High-sensitivity C-reactive protein (hs-CRP) measures very low amounts of CRP in the blood. This test may help find your risk of heart problems, especially when it is considered along with other risk factors such as cholesterol, age, blood pressure, and smoking. It may be done to find out if you have an increased chance of having a sudden heart problem, such as a heart attack. But the connection between high CRP levels and heart disease risk is not understood very well.

High-sensitivity C-reactive protein (hs-CRP) level1
Normal:

Less than 0.1 mg/dL or less than 1 mg/L

hs-CRP level and heart disease risk2

Less than 1.0 mg/L

Low risk

1.0 to 3.0 mg/L

Average risk

More than 3.0 mg/L

High risk

What Affects the Test

You may not be able to have the test or the results may not be helpful if:

What To Think About

C-reactive protein can be found with this test within a few hours of an inflammation response. So a higher-than-normal CRP level shows a current inflammation. The CRP level drops back to normal when the inflammation goes away.

Other Places To Get Help

Organizations

American Heart Association (AHA)
7272 Greenville Avenue
Dallas, TX  75231
Phone: 1-800-AHA-USA1 (1-800-242-8721)
Web Address: www.heart.org
 

Visit the American Heart Association (AHA) website for information on physical activity, diet, and various heart-related conditions. You can search for information on heart disease and stroke, share information with friends and family, and use tools to help you make heart-healthy goals and plans. Contact the AHA to find your nearest local or state AHA group. The AHA provides brochures and information about support groups and community programs, including Mended Hearts, a nationwide organization whose members visit people with heart problems and provide information and support.



National Heart, Lung, and Blood Institute (NHLBI)
P.O. Box 30105
Bethesda, MD  20824-0105
Phone: (301) 592-8573
Fax: (240) 629-3246
TDD: (240) 629-3255
Email: nhlbiinfo@nhlbi.nih.gov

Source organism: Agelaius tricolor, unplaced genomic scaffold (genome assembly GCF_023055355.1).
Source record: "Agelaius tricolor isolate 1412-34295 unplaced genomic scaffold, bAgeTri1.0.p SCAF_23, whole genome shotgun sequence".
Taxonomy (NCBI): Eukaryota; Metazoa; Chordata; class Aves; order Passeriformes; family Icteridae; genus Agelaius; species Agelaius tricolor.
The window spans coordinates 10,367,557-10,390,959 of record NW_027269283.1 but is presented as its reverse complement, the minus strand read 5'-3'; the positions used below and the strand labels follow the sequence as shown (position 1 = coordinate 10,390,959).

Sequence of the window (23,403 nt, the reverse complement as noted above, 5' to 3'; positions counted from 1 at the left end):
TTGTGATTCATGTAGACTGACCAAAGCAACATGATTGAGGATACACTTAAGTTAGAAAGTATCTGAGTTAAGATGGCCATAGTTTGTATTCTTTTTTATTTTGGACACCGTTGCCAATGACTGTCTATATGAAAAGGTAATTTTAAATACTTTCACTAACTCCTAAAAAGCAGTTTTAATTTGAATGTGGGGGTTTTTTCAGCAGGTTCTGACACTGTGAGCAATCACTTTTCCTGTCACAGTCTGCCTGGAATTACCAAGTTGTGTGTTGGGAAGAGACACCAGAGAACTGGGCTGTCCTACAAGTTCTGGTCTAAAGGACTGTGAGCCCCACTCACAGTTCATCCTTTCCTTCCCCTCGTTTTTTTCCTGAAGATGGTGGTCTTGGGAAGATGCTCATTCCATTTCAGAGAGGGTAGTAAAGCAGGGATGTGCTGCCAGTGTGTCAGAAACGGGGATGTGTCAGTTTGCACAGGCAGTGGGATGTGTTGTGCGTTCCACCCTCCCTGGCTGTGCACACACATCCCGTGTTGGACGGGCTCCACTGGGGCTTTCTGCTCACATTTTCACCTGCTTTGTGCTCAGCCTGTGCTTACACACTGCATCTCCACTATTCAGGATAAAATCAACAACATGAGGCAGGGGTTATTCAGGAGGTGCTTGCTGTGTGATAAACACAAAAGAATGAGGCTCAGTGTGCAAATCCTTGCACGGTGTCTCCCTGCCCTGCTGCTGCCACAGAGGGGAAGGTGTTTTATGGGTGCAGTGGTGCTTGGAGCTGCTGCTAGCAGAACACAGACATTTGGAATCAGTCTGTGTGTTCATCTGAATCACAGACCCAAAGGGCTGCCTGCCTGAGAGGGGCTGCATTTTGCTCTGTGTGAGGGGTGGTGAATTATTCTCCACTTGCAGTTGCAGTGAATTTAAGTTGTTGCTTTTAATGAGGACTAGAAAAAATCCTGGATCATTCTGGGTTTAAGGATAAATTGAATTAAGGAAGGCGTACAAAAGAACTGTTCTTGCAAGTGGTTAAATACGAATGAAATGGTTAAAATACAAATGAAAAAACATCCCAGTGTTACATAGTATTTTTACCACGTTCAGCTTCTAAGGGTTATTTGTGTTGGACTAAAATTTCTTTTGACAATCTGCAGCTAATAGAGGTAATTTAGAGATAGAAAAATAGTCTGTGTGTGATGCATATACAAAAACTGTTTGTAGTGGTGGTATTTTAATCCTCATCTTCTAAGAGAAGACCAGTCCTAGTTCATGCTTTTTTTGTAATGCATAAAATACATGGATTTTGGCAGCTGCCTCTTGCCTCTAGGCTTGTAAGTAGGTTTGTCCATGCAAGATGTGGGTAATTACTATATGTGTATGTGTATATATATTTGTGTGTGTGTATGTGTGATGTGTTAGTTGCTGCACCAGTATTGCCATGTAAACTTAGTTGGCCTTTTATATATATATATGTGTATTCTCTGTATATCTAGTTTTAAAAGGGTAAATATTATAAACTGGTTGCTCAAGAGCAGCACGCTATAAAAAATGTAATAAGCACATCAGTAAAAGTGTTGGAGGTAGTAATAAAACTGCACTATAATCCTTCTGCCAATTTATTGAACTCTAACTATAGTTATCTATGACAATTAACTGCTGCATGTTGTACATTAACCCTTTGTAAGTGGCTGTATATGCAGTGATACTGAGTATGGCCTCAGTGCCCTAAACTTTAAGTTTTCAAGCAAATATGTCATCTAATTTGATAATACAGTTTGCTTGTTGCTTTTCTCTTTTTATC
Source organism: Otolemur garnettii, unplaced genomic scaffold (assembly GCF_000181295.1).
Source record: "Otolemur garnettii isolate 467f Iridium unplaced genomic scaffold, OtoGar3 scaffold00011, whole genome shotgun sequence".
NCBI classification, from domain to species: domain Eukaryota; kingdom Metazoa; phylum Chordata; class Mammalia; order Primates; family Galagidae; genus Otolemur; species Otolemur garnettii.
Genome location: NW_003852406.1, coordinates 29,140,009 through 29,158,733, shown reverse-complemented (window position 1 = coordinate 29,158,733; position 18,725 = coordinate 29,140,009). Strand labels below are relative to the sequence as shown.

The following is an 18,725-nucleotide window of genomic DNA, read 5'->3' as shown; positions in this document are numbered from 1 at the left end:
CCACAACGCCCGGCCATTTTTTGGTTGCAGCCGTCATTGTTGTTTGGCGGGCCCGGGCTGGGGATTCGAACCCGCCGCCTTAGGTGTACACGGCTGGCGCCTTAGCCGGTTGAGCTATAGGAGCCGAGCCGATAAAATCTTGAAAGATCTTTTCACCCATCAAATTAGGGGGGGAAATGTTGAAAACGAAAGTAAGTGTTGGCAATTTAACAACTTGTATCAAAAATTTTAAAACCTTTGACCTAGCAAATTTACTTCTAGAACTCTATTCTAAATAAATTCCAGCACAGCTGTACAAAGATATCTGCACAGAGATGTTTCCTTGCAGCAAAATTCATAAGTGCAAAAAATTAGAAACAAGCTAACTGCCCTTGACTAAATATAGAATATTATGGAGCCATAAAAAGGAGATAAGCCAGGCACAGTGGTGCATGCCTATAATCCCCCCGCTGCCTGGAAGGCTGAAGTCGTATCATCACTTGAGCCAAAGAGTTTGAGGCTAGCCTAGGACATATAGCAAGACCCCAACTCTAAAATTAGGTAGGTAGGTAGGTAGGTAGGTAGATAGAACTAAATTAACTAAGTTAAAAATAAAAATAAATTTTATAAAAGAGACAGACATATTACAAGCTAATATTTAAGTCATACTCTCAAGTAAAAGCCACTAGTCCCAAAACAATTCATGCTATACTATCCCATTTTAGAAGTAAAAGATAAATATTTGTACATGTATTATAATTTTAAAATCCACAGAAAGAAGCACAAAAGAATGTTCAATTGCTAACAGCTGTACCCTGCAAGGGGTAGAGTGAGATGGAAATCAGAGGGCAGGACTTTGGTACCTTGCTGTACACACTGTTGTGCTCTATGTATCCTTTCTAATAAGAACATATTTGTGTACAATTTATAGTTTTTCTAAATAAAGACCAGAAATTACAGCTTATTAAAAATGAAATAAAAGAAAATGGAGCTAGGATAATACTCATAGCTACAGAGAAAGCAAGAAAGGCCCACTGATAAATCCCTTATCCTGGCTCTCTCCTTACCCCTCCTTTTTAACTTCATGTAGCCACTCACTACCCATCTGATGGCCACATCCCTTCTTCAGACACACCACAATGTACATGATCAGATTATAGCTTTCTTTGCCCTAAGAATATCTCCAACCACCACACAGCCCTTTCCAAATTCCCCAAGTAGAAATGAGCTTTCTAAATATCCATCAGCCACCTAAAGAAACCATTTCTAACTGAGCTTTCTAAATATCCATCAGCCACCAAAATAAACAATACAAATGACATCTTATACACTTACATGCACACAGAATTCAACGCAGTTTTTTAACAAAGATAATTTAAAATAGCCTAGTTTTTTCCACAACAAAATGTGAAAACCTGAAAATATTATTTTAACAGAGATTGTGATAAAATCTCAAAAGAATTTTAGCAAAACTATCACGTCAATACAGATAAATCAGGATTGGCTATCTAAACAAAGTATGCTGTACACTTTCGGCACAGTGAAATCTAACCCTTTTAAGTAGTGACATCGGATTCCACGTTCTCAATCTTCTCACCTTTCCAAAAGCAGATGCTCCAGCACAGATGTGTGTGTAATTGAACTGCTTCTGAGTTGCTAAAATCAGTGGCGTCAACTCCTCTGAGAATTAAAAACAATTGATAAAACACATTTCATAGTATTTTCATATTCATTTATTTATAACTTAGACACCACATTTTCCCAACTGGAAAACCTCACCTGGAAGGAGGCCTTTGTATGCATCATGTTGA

Web Address: www.nhlbi.nih.gov
 

The U.S. National Heart, Lung, and Blood Institute (NHLBI) information center offers information and publications about preventing and treating:

  • Diseases affecting the heart and circulation, such as heart attacks, high cholesterol, high blood pressure, peripheral artery disease, and heart problems present at birth (congenital heart diseases).
  • Diseases that affect the lungs, such as asthma, chronic obstructive pulmonary disease (COPD), emphysema, sleep apnea, and pneumonia.
  • Diseases that affect the blood, such as anemia, hemochromatosis, hemophilia, thalassemia, and von Willebrand disease.


References

Citations

  1. Fischbach FT, Dunning MB III, eds. (2009). Manual of Laboratory and Diagnostic Tests, 8th ed. Philadelphia: Lippincott Williams and Wilkins.
  2. Pearson TA, et al. (2003). Markers of inflammation and cardiovascular disease: American Heart Association and the Centers for Disease Control and Prevention scientific statement. Circulation, 107(3): 499–511.

Other Works Consulted

  • Buckley DI, et al. (2009). C-reactive protein as a risk factor for coronary heart disease: A systematic review and meta-analysis for the U.S. Preventive Services Task Force. Annals of Internal Medicine, 151(7): 483–495.
  • Chernecky CC, Berger BJ (2008). Laboratory Tests and Diagnostic Procedures, 5th ed. St. Louis: Saunders.
  • Fischbach FT, Dunning MB III, eds. (2009). Manual of Laboratory and Diagnostic Tests, 8th ed. Philadelphia: Lippincott Williams and Wilkins.
  • Greenland P, et al. (2010). 2010 ACCF/AHA guideline for assessment of cardiovascular risk in asymptomatic adults: A report of the American College of Cardiology Foundation/American Heart Association Task Force on Practice Guidelines. Journal of the American College of Cardiology, 56(25): e50–e103.
  • Pagana KD, Pagana TJ (2010). Mosby’s Manual of Diagnostic and Laboratory Tests, 4th ed. St. Louis: Mosby Elsevier.
  • Pearson TA, et al. (2003). Markers of inflammation and cardiovascular disease: American Heart Association and the Centers for Disease Control and Prevention scientific statement. Circulation, 107(3): 499–511.
  • U.S. Preventive Services Task Force (2009). Using nontraditional risk factors in coronary heart disease risk assessment. Available online: http://www.uspreventiveservicestaskforce.org/uspstf/uspscoronaryhd.htm.

Credits

ByHealthwise Staff
Rakesh K. Pai, MD, FACC - Cardiology, Electrophysiology
George Philippides, MD - Cardiology
Last RevisedMarch 6, 2012

This information does not replace the advice of a doctor. Healthwise, Incorporated disclaims any warranty or liability for your use of this information. Your use of this information means that you agree to the Terms of Use. How this information was developed to help you make better health decisions.